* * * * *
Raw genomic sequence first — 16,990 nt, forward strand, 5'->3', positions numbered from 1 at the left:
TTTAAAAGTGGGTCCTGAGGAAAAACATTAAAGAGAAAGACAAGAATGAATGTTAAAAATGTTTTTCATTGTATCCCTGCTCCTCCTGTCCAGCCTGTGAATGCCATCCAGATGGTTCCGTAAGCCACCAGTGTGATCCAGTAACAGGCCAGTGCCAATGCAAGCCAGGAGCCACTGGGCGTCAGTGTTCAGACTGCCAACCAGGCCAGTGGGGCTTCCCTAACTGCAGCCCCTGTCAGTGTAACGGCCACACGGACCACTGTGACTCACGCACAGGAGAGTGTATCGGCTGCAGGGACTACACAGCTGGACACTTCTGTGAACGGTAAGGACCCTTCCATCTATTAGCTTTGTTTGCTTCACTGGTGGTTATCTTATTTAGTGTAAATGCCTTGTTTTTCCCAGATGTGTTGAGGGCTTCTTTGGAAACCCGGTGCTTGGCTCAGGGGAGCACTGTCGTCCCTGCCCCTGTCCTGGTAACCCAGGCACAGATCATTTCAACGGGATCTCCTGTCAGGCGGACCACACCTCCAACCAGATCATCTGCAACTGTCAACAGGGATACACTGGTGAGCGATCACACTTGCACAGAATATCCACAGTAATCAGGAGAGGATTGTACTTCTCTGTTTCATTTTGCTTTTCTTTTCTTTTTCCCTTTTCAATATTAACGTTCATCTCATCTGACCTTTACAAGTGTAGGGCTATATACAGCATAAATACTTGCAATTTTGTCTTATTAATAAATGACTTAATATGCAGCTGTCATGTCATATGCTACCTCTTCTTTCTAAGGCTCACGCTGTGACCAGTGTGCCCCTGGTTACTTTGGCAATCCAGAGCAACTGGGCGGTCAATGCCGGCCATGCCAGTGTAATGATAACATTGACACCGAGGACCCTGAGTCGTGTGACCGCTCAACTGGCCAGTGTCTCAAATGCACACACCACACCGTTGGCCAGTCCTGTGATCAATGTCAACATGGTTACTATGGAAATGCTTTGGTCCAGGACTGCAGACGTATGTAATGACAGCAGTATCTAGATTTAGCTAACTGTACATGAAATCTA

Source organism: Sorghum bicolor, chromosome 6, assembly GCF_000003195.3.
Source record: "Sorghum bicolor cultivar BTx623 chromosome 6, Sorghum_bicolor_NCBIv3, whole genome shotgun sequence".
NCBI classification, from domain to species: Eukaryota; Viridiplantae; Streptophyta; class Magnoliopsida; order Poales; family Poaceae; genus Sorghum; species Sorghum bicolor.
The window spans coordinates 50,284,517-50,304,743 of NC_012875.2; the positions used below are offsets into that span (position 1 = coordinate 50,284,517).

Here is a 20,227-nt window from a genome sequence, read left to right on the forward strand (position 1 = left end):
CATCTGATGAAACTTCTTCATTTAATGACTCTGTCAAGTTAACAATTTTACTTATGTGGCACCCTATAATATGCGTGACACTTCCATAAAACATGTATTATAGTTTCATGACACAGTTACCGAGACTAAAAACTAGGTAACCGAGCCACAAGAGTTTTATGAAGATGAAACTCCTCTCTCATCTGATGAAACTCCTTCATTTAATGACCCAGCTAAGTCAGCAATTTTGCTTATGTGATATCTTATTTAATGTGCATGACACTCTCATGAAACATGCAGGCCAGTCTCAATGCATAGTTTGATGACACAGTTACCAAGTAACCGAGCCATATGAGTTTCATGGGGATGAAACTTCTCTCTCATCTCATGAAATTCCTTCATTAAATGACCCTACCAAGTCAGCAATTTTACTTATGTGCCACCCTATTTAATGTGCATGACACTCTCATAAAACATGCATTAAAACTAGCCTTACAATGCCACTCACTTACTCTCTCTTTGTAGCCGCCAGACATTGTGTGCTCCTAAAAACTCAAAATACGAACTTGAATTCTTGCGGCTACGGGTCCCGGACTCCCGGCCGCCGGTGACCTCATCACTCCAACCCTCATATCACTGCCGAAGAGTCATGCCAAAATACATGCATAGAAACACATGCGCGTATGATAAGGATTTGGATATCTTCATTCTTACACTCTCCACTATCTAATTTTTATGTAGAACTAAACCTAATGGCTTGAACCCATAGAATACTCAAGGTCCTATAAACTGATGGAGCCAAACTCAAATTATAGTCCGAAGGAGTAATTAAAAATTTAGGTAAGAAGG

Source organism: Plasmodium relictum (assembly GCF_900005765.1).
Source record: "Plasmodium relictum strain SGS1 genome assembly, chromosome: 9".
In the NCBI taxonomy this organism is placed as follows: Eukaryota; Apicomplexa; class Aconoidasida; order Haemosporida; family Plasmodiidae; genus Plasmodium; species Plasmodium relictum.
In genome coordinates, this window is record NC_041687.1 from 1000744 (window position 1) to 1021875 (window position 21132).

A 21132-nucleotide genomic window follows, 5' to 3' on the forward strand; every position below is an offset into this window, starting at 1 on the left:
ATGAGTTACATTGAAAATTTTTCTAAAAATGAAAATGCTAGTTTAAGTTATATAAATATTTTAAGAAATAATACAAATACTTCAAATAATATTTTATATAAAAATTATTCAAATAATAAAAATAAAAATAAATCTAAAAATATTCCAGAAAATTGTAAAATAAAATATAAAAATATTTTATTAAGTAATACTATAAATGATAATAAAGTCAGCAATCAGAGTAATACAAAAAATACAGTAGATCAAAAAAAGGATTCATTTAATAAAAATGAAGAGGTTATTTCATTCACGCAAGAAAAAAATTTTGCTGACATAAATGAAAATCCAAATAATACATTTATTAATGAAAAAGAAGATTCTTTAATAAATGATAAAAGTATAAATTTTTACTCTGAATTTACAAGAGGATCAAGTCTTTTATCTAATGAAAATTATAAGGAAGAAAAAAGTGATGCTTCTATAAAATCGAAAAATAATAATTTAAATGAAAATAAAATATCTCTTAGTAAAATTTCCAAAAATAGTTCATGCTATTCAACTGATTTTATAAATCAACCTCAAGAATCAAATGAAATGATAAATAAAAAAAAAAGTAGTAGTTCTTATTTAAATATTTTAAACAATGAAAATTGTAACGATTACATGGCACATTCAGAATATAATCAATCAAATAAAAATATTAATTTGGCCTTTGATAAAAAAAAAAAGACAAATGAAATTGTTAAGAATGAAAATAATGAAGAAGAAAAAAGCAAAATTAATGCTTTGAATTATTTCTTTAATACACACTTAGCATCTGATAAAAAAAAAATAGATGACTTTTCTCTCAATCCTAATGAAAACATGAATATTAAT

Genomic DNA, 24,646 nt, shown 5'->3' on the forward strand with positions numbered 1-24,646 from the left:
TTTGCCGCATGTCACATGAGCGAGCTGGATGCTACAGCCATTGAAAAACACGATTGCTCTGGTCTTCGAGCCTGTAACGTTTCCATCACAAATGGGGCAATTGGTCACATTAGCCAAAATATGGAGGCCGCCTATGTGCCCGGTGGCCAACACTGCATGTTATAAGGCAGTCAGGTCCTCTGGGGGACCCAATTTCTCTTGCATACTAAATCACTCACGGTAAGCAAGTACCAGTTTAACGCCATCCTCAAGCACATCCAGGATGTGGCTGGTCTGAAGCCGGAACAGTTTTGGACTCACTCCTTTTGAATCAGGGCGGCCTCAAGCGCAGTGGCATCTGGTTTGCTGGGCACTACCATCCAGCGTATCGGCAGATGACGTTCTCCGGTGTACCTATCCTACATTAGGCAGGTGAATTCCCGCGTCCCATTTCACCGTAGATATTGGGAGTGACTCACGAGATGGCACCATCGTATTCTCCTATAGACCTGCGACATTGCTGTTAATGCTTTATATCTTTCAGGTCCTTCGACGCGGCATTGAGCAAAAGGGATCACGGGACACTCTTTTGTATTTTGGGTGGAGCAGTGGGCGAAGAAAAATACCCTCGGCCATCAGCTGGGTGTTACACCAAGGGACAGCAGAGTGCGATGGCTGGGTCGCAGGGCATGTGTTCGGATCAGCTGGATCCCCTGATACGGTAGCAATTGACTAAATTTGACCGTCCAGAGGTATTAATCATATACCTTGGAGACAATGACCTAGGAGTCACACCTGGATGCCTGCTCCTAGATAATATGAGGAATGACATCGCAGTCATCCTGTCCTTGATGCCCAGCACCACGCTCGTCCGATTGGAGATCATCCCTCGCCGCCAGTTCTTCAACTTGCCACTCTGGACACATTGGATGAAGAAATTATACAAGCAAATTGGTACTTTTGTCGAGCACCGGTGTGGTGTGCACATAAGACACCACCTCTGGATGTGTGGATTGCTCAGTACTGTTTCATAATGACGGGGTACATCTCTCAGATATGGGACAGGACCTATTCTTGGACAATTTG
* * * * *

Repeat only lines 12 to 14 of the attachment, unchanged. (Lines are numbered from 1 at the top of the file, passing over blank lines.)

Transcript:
In genome coordinates, this window is record NC_041687.1 from 1000744 (window position 1) to 1021875 (window position 21132).

A 21132-nucleotide genomic window follows, 5' to 3' on the forward strand; every position below is an offset into this window, starting at 1 on the left:
ATGAGTTACATTGAAAATTTTTCTAAAAATGAAAATGCTAGTTTAAGTTATATAAATATTTTAAGAAATAATACAAATACTTCAAATAATATTTTATATAAAAATTATTCAAATAATAAAAATAAAAATAAATCTAAAAATATTCCAGAAAATTGTAAAATAAAATATAAAAATATTTTATTAAGTAATACTATAAATGATAATAAAGTCAGCAATCAGAGTAATACAAAAAATACAGTAGATCAAAAAAAGGATTCATTTAATAAAAATGAAGAGGTTATTTCATTCACGCAAGAAAAAAATTTTGCTGACATAAATGAAAATCCAAATAATACATTTATTAATGAAAAAGAAGATTCTTTAATAAATGATAAAAGTATAAATTTTTACTCTGAATTTACAAGAGGATCAAGTCTTTTATCTAATGAAAATTATAAGGAAGAAAAAAGTGATGCTTCTATAAAATCGAAAAATAATAATTTAAATGAAAATAAAATATCTCTTAGTAAAATTTCCAAAAATAGTTCATGCTATTCAACTGATTTTATAAATCAACCTCAAGAATCAAATGAAATGATAAATAAAAAAAAAAGTAGTAGTTCTTATTTAAATATTTTAAACAATGAAAATTGTAACGATTACATGGCACATTCAGAATATAATCAATCAAATAAAAATATTAATTTGGCCTTTGATAAAAAAAAAAAGACAAATGAAATTGTTAAGAATGAAAATAATGAAGAAGAAAAAAGCAAAATTAATGCTTTGAATTATTTCTTTAATACACACTTAGCATCTGATAAAAAAAAAATAGATGACTTTTCTCTCAATCCTAATGAAAACATGAATATTAAT